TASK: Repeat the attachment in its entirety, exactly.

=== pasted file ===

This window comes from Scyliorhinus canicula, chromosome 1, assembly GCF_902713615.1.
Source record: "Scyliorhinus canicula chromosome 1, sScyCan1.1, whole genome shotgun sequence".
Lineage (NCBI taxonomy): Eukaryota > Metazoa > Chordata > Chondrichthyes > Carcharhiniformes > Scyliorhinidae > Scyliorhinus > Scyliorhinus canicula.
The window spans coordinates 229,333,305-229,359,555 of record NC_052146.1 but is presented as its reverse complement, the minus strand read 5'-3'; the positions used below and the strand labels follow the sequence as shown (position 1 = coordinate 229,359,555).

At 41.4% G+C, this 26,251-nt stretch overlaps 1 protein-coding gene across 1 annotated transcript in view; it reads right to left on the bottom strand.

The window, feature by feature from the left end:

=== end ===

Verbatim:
This window comes from Scyliorhinus canicula, chromosome 1, assembly GCF_902713615.1.
Source record: "Scyliorhinus canicula chromosome 1, sScyCan1.1, whole genome shotgun sequence".
Lineage (NCBI taxonomy): Eukaryota > Metazoa > Chordata > Chondrichthyes > Carcharhiniformes > Scyliorhinidae > Scyliorhinus > Scyliorhinus canicula.
The window spans coordinates 229,333,305-229,359,555 of record NC_052146.1 but is presented as its reverse complement, the minus strand read 5'-3'; the positions used below and the strand labels follow the sequence as shown (position 1 = coordinate 229,359,555).

At 41.4% G+C, this 26,251-nt stretch overlaps 1 protein-coding gene across 1 annotated transcript in view; it reads right to left on the bottom strand.

The window, feature by feature from the left end: